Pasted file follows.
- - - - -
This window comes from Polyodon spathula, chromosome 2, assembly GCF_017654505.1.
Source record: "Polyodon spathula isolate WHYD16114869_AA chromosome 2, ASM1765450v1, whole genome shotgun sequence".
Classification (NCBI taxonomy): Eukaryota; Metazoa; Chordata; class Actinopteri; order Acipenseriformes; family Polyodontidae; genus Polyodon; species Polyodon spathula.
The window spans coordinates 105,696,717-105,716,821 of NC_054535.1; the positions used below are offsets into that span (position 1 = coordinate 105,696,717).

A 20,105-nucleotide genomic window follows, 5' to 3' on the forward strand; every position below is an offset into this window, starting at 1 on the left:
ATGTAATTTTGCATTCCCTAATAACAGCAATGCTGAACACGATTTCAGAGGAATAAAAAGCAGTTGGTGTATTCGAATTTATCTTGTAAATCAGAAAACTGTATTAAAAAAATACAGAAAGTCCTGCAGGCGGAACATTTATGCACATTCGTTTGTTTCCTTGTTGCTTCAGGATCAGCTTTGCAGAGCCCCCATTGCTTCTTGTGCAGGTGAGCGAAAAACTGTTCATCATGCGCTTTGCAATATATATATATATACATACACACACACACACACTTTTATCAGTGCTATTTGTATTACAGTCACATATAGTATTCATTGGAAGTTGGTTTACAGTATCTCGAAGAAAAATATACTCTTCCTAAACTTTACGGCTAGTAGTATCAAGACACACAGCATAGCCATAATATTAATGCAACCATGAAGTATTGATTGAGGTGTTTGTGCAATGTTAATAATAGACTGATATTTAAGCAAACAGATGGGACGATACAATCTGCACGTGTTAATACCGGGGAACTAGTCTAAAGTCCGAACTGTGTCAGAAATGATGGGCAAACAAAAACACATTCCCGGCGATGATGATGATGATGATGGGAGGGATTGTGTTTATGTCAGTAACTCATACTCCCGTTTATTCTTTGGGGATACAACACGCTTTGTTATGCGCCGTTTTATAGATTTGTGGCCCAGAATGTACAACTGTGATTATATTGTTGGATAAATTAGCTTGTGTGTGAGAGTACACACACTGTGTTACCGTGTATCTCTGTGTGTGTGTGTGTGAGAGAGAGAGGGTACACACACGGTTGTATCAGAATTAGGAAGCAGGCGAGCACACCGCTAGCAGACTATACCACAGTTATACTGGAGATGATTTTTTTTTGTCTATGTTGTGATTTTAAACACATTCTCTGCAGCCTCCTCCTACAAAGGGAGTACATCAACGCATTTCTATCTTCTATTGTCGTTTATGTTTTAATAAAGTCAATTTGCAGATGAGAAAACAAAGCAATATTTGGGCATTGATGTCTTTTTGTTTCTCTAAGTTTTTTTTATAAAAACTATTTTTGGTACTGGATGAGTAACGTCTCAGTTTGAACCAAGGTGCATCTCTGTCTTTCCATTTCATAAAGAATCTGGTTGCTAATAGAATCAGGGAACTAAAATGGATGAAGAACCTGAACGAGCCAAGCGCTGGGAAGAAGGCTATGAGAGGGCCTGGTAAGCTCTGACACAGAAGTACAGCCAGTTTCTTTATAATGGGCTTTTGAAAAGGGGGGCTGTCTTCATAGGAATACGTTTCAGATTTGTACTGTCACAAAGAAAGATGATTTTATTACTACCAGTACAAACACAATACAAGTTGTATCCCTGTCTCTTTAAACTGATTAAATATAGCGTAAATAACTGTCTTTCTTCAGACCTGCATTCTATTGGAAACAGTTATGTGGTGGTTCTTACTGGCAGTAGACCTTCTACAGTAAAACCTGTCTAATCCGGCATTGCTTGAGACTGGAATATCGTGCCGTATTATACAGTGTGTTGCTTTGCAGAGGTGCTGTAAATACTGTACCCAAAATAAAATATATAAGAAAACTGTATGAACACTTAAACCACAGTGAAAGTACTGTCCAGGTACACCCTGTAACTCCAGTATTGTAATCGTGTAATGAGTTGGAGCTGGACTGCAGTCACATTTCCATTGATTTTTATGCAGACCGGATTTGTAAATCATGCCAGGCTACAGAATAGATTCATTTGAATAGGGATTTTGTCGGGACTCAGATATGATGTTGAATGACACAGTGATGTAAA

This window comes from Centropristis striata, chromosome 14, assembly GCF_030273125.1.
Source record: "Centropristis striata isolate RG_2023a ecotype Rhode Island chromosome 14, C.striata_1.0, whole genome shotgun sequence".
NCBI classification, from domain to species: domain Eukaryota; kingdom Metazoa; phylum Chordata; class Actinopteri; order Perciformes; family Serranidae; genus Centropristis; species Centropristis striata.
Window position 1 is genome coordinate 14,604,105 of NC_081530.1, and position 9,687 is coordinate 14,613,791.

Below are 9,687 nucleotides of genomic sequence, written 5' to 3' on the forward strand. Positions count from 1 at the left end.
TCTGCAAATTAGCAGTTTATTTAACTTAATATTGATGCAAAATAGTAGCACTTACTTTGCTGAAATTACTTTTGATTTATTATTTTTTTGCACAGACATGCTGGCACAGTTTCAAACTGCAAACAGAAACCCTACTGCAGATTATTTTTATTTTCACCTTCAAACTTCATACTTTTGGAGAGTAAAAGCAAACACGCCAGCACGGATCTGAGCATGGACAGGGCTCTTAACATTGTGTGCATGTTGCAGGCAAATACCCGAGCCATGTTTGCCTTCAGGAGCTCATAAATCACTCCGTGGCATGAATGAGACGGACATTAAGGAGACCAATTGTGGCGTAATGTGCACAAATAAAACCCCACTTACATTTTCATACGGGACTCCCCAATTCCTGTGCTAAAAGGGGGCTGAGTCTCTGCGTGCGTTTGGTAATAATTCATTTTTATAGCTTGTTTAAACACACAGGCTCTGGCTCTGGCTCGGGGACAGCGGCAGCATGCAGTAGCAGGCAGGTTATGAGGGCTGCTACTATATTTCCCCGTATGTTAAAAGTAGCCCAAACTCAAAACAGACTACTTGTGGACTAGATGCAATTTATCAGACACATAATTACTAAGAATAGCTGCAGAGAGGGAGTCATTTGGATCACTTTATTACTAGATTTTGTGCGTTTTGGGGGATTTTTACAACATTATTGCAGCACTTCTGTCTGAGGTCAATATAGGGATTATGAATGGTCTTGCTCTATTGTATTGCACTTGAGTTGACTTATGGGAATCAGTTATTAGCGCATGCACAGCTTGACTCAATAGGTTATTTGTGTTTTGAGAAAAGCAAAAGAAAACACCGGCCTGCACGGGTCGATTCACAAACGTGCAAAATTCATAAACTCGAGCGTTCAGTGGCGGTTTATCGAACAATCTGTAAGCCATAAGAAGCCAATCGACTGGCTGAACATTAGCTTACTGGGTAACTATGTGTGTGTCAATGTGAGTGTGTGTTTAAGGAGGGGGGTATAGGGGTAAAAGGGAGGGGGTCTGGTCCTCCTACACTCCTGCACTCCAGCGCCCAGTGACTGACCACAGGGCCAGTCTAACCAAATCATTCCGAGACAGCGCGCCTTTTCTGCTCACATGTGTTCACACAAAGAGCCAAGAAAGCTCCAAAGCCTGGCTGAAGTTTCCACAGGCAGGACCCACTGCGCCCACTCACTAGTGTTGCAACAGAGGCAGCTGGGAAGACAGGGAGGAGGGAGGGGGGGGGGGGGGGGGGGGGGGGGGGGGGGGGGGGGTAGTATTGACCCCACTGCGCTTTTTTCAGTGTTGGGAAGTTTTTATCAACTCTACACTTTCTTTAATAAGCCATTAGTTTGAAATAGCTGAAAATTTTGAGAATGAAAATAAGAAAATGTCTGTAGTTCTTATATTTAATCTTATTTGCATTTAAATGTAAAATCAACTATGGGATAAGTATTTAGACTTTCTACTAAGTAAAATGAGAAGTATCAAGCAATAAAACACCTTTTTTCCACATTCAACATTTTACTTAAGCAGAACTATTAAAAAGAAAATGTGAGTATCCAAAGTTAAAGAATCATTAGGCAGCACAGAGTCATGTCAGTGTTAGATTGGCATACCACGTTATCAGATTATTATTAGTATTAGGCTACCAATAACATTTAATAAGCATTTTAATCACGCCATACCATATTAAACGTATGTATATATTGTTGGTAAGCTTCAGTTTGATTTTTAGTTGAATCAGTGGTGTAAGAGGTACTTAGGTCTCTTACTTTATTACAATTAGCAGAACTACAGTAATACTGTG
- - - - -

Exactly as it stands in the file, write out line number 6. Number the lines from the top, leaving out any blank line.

ATGTAATTTTGCATTCCCTAATAACAGCAATGCTGAACACGATTTCAGAGGAATAAAAAGCAGTTGGTGTATTCGAATTTATCTTGTAAATCAGAAAACTGTATTAAAAAAATACAGAAAGTCCTGCAGGCGGAACATTTATGCACATTCGTTTGTTTCCTTGTTGCTTCAGGATCAGCTTTGCAGAGCCCCCATTGCTTCTTGTGCAGGTGAGCGAAAAACTGTTCATCATGCGCTTTGCAATATATATATATATACATACACACACACACACACTTTTATCAGTGCTATTTGTATTACAGTCACATATAGTATTCATTGGAAGTTGGTTTACAGTATCTCGAAGAAAAATATACTCTTCCTAAACTTTACGGCTAGTAGTATCAAGACACACAGCATAGCCATAATATTAATGCAACCATGAAGTATTGATTGAGGTGTTTGTGCAATGTTAATAATAGACTGATATTTAAGCAAACAGATGGGACGATACAATCTGCACGTGTTAATACCGGGGAACTAGTCTAAAGTCCGAACTGTGTCAGAAATGATGGGCAAACAAAAACACATTCCCGGCGATGATGATGATGATGATGGGAGGGATTGTGTTTATGTCAGTAACTCATACTCCCGTTTATTCTTTGGGGATACAACACGCTTTGTTATGCGCCGTTTTATAGATTTGTGGCCCAGAATGTACAACTGTGATTATATTGTTGGATAAATTAGCTTGTGTGTGAGAGTACACACACTGTGTTACCGTGTATCTCTGTGTGTGTGTGTGTGAGAGAGAGAGGGTACACACACGGTTGTATCAGAATTAGGAAGCAGGCGAGCACACCGCTAGCAGACTATACCACAGTTATACTGGAGATGATTTTTTTTTGTCTATGTTGTGATTTTAAACACATTCTCTGCAGCCTCCTCCTACAAAGGGAGTACATCAACGCATTTCTATCTTCTATTGTCGTTTATGTTTTAATAAAGTCAATTTGCAGATGAGAAAACAAAGCAATATTTGGGCATTGATGTCTTTTTGTTTCTCTAAGTTTTTTTTATAAAAACTATTTTTGGTACTGGATGAGTAACGTCTCAGTTTGAACCAAGGTGCATCTCTGTCTTTCCATTTCATAAAGAATCTGGTTGCTAATAGAATCAGGGAACTAAAATGGATGAAGAACCTGAACGAGCCAAGCGCTGGGAAGAAGGCTATGAGAGGGCCTGGTAAGCTCTGACACAGAAGTACAGCCAGTTTCTTTATAATGGGCTTTTGAAAAGGGGGGCTGTCTTCATAGGAATACGTTTCAGATTTGTACTGTCACAAAGAAAGATGATTTTATTACTACCAGTACAAACACAATACAAGTTGTATCCCTGTCTCTTTAAACTGATTAAATATAGCGTAAATAACTGTCTTTCTTCAGACCTGCATTCTATTGGAAACAGTTATGTGGTGGTTCTTACTGGCAGTAGACCTTCTACAGTAAAACCTGTCTAATCCGGCATTGCTTGAGACTGGAATATCGTGCCGTATTATACAGTGTGTTGCTTTGCAGAGGTGCTGTAAATACTGTACCCAAAATAAAATATATAAGAAAACTGTATGAACACTTAAACCACAGTGAAAGTACTGTCCAGGTACACCCTGTAACTCCAGTATTGTAATCGTGTAATGAGTTGGAGCTGGACTGCAGTCACATTTCCATTGATTTTTATGCAGACCGGATTTGTAAATCATGCCAGGCTACAGAATAGATTCATTTGAATAGGGATTTTGTCGGGACTCAGATATGATGTTGAATGACACAGTGATGTAAA